This is part 1 of 3 in the series on how to get a faster, more efficient freestyle.
- Part 1 [You Are Here] – How to Kick Faster in Freestyle
- Part 2 – How to Pull Faster In Freestyle (for beginners and intermediates)
- Part 3 – How To Get Faster In The Water (On 3 Swims a Week)
Having a strong, smooth freestyle means you must have an adequate kick.
Ankle flexibility is a crucial component to your swim. The more flexible your ankles the more you can point your toes and thus make your legs more fin like during the kick. Many swimmers and triathletes who come from a running background have overly tight ankles. Unlike a tight muscle, though, which you can feel walking around, tight ankles are harder to sense until you actually try to stretch them.
Here are a couple of things you can do to get better at kicking:
1. Vertical Kicking. This drill has been around for a long time. Find water that is deep enough for you to kick in place. Let go of the wall, cross your arms, and kick in place in a vertical position (keep in a straight line), pointing your toes and keeping your chin above the surface of the water. Get your power from your quads and hips on this drill. Try 20 seconds at a time.
2. Use fins. Yes! I am a coach telling you to use fins. But not to “keep up” in workouts. IF you have ankle flexibility issues (Runner’s Kick), use fins for a few weeks, but wean off them as you get closer to your event. The shorter kind are best. I prefer Hydrofinz (see below) but other brands may work okay as well. Fins can increase your ankle flexibility, allow you to do swimming drills with ease, and strengthen the right leg muscles you need to kick.
3. Just stretch. In a seated position, take one leg and bring it out in front of you. Extend your feet and push your toes toward the ground. Hold for about 15-20 seconds, repeat with other foot. You can do this several times a day.
Before you shrug this off, let’s do a little test: get on your knees and point your toes behind you so that the arch and sole of your foot are facing up. Now sit down on your heels, pushing the top of our foot to the ground. Feel it? If you do, then you have overly tight ankles.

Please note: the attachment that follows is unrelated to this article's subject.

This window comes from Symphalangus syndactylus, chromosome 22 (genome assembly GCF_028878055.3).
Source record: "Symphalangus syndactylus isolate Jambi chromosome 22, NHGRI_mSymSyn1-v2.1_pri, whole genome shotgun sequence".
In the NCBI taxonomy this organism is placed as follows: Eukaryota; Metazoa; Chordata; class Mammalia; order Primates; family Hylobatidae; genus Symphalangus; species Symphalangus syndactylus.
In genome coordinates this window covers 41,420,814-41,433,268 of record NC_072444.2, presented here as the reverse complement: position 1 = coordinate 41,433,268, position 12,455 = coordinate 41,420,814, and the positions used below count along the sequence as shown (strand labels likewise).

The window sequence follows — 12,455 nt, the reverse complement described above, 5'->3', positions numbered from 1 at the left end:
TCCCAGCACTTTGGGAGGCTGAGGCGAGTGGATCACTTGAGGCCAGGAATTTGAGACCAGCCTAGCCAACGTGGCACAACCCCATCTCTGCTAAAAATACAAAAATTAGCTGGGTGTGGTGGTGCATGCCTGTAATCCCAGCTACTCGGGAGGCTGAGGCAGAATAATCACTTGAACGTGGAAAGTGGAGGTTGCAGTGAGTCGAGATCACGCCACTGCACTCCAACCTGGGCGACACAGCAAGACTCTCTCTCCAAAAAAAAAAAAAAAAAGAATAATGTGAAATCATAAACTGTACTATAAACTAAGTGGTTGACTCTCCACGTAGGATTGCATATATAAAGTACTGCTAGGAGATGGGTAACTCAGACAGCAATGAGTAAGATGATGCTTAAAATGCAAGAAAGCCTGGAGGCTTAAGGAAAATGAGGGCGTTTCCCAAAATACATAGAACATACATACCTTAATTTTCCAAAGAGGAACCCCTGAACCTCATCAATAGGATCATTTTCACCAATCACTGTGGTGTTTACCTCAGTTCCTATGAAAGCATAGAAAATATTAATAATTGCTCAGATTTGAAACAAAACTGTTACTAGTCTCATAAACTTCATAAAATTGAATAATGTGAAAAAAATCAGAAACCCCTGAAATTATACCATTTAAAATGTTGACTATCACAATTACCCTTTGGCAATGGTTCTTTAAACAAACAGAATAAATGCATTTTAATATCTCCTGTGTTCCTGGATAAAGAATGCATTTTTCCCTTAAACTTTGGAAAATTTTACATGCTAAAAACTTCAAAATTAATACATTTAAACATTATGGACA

If it comes easily for you, try and hold it for a good 2-3 minutes. Focus on keeping from your knee down to your big toes flat on the ground. If you can make it through 3 minutes, then you are doing great! If not, we have some work to do.
An easy way to improve ankle flexibility is to do what we just did: sitting on your ankles. Think: Child’s Pose in yoga. If you want a bit more, you can also do this on a TRX by putting your feet into the handles and sitting back like we did before.
You can also use short nose fins like the Finis Zoomers in the pool. Using the appropriate fin will force your ankle into a more efficient, horizontal position.
Challenge: Stretch your ankles every day and increase your stretching time by 15 seconds each week. With a little effort, this 2 minute practice will make your kick more powerful.
*BE CAREFUL– if you have knee issues, avoid this exercise, and instead stick with using Zoomers fins in the water an just manually stretching your ankles periodically throughout the day.
Whatever you do, don’t be tempted to use a kick board to improve your kick. For distance swimming and triathlons, you are wasting your time with the floatation devices!
Remember: You don’t need a super kick to have a great race in a triathlon. Your kick is mainly for stability and body rotation. Have patience, stick with these drills, and you will master the freestyle kick before you know it!
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